This is a complex and multi-dimensional issue. Demographically, 50% of people entering alcohol treatment services have a severe depressive illness. 20% of people have a psychotic disorder (Weaver et al 2003). Whether this is a consequence of drinking excessively, or whether drinking excessively is a causative factor in the development of illnesses is, of course, usually too complex to fully determine.

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Legal Highs come in all sorts of forms and can be bought on the high street

With the rise of “legal highs” and previously uncommon substances of abuse (such as ketamine) in Greater Manchester, has their been a notable shift in conditions patients suffer with as the popular drugs of choice have changed?

I believe that there is now no doubt that many of the newer substances, such as synthetic cannabinoids and highly potent stimulants such as PMA and methadrone are potentially far more dangerous to both physical and mental health. Synthetic cannabinoids, especially, appear to be very dangerous and unpredictable. However, their use, among mental health service users and people in general seems to be increasing year by year.

If you could give child/adult field nurses a few key points to convey to patients they may encounter that they believe might be struggling with drug or alcohol abuse what would they be?

  • Be honest but non-judgmental about peoples’ lifestyle choices
  • Encourage service users to discuss issues of substance misuse in an open and honest manner
  • Listen to what they tell you and find ways of reflecting back what they’ve said
  • Express empathy about their situation in relation to substance misuse. Be especially empathic about the difficulty their substance misuse is causing them and how it may be preventing them to achieve their goals
  • Seek permission to offer information which is neutral, up-to-date, and presented in an accessible form. Check out carefully what they make of this information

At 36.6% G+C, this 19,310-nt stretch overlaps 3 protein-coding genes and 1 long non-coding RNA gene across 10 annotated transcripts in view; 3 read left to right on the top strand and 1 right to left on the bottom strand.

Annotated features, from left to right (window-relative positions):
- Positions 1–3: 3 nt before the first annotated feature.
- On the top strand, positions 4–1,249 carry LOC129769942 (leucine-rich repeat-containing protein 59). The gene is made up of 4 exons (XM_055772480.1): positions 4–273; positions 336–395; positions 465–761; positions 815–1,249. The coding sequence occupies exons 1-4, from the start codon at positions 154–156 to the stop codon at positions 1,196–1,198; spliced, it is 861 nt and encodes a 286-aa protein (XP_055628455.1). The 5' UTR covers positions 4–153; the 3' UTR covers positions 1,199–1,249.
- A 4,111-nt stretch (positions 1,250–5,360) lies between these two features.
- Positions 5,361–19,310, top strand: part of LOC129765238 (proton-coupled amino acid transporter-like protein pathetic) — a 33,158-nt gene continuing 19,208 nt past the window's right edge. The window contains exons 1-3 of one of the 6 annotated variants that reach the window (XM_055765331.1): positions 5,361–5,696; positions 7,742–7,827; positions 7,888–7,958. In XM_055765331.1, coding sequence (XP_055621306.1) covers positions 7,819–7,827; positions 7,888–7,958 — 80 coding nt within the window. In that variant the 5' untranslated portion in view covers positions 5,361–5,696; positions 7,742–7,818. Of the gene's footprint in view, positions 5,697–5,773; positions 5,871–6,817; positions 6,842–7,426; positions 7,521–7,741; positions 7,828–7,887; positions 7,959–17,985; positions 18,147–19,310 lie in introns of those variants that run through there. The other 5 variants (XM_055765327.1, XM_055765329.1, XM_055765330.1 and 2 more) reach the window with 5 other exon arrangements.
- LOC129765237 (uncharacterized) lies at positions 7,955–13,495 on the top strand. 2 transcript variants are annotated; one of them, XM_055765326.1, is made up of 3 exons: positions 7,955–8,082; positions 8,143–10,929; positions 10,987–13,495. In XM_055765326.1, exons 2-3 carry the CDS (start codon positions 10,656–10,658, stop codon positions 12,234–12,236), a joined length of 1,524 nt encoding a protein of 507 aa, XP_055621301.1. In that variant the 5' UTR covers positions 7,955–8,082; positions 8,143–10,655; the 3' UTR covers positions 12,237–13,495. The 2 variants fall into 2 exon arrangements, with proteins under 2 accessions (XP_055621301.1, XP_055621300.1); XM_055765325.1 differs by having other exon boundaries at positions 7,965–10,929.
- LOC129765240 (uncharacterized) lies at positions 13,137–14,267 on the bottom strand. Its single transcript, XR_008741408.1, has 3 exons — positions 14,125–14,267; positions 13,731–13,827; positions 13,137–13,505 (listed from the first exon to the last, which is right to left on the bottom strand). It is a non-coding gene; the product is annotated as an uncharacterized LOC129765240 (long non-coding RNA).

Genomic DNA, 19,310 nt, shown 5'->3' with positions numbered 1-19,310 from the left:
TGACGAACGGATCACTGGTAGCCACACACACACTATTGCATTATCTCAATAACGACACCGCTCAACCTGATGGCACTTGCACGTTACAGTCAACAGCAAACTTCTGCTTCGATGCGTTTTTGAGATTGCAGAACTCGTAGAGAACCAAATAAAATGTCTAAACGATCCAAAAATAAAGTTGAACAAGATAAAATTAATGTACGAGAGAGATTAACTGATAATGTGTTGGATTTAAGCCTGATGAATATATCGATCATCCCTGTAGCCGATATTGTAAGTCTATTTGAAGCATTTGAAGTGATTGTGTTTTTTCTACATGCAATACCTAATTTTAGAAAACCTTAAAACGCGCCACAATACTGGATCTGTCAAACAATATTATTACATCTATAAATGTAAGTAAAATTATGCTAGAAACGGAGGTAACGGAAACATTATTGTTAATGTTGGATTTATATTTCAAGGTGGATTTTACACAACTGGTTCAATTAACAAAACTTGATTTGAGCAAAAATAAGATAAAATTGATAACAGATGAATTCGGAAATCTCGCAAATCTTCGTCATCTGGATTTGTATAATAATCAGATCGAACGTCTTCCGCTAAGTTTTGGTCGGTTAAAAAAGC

• If they don’t want to change their current patterns of substance misuse, carry on discussing the issue in an open and honest manner, avoid arguing or persuading; offer harm reduction tips
  • Keep the door open to possible intervention in the future

My day with the Health Visitors

As an adult student nurse, I don’t encounter many babies/children, so I was keen to try something a bit different. So when I found out that the Health Visitors were just down the corridor of my placement’s main office base, I soon popped my head in to organise a spoke! I had an absolutely wonderful day with the team! Not only did it help me understand the workings of the Community Multi-Disciplinary Team, but its exposure to another field of nursing! Plus, my current district nursing placement is largely based around treating patients, so observing some preventative public health care was great. Oh, and I got to play with some adorable children- I love being a student nurse!

Each Health Visitor is a qualified nurse (adult, child, mental health or learning disability!) or midwife, and their role is based around family care. By leading the delivery of the Healthy Child Programme, they ensure that expectant mothers and new babies up to the age of 5 get the best start in life! They visit families in their homes, GP clinics, Nurseries and Sure Start Centres. It’s an incredibly varied job.

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A tiny grasp for baby, a huge step for development!